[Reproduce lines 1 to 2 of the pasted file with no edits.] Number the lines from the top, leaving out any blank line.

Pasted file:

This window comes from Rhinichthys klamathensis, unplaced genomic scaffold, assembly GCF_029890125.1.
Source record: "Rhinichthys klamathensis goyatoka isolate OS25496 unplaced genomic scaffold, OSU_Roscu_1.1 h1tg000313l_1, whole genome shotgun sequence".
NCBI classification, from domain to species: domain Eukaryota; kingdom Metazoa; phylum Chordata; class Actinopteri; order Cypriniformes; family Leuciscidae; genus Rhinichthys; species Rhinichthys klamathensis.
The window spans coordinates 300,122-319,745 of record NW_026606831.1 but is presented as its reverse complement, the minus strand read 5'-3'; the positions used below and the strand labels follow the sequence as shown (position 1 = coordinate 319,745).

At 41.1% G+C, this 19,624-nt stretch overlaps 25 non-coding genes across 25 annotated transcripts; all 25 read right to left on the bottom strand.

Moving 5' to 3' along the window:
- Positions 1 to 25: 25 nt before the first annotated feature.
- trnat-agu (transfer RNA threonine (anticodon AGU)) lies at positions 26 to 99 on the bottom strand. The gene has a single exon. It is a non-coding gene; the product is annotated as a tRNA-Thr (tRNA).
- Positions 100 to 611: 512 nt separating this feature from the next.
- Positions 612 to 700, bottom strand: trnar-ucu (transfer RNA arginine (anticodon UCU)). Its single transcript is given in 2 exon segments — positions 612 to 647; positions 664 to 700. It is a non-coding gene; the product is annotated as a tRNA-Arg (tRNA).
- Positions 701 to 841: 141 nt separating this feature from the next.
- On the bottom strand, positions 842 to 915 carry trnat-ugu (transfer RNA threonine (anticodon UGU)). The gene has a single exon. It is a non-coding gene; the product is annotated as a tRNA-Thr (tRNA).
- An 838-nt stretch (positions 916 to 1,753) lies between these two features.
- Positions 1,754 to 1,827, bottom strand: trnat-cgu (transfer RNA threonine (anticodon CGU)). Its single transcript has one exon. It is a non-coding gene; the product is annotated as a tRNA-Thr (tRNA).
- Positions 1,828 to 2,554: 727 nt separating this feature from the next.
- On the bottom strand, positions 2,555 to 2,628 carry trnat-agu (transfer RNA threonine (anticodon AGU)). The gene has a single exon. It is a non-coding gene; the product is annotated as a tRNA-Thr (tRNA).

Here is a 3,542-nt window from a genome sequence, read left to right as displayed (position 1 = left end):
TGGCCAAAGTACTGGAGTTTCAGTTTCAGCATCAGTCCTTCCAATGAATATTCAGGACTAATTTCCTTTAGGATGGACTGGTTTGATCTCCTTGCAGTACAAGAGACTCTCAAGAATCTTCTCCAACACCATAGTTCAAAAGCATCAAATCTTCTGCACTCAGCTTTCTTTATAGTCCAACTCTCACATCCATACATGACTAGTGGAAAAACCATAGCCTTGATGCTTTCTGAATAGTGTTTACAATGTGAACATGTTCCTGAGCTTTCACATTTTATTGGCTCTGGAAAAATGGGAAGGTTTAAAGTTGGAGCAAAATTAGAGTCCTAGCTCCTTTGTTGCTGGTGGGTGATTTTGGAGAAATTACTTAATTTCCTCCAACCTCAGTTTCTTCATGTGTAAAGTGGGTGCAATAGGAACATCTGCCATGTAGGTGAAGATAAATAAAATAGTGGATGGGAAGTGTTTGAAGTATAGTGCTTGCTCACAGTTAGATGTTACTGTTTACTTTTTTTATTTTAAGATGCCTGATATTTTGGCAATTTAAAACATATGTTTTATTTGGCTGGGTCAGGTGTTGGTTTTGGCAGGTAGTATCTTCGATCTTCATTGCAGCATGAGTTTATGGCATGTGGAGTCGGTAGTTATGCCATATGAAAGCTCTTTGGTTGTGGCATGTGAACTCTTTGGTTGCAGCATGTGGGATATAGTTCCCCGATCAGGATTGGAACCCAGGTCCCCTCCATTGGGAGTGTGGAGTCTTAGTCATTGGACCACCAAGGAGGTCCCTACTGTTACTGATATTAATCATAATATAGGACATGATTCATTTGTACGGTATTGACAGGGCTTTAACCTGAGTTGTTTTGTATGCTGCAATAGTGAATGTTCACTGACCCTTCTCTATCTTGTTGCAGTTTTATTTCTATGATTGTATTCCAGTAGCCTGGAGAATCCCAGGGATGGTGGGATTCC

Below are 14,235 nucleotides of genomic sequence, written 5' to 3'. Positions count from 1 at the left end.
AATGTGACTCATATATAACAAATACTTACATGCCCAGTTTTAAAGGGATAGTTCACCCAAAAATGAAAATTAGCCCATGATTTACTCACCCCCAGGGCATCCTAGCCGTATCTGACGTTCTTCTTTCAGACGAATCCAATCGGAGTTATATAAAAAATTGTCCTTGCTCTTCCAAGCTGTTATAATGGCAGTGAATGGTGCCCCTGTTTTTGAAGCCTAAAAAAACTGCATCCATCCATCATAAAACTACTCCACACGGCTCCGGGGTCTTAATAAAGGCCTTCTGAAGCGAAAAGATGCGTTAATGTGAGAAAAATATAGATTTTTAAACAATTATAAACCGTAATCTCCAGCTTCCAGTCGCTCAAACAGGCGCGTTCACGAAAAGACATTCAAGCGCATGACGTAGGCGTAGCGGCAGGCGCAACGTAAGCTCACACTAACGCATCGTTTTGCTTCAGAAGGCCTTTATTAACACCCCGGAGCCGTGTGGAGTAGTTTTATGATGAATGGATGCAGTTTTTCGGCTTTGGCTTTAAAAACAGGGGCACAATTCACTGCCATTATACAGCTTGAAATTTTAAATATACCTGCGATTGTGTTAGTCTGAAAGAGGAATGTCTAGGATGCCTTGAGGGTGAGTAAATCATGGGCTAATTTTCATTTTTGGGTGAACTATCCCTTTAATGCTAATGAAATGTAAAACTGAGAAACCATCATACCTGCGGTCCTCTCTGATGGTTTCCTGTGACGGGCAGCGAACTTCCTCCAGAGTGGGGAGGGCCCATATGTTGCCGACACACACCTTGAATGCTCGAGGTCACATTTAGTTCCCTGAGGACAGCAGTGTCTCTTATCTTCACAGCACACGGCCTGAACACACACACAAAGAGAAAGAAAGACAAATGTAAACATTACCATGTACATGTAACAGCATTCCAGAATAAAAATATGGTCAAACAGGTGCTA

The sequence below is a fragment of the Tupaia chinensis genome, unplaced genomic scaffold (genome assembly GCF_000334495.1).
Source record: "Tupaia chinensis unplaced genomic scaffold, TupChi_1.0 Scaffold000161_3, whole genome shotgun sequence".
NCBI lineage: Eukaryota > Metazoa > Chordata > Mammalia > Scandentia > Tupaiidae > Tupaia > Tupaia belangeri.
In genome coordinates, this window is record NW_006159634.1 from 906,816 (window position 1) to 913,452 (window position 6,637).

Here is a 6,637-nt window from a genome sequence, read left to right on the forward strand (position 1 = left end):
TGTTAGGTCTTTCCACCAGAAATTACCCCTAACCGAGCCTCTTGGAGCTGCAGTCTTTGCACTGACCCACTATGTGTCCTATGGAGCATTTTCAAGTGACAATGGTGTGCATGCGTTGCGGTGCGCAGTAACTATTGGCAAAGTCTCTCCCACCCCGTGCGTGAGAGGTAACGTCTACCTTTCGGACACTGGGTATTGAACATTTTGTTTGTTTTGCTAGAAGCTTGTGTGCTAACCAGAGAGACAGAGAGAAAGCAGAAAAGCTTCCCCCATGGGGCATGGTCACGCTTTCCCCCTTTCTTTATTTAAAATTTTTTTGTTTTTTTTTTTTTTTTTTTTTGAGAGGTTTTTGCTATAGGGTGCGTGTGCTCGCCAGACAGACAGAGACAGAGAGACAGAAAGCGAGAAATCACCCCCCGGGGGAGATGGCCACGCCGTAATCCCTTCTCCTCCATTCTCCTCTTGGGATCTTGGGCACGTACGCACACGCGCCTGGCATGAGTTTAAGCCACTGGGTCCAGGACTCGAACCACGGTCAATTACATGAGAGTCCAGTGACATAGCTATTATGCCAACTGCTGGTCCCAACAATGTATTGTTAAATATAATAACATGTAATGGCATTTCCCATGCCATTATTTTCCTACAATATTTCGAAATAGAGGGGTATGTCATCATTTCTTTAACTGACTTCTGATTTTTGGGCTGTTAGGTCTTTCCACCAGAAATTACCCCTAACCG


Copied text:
This window comes from Rhinichthys klamathensis, unplaced genomic scaffold, assembly GCF_029890125.1.
Source record: "Rhinichthys klamathensis goyatoka isolate OS25496 unplaced genomic scaffold, OSU_Roscu_1.1 h1tg000313l_1, whole genome shotgun sequence".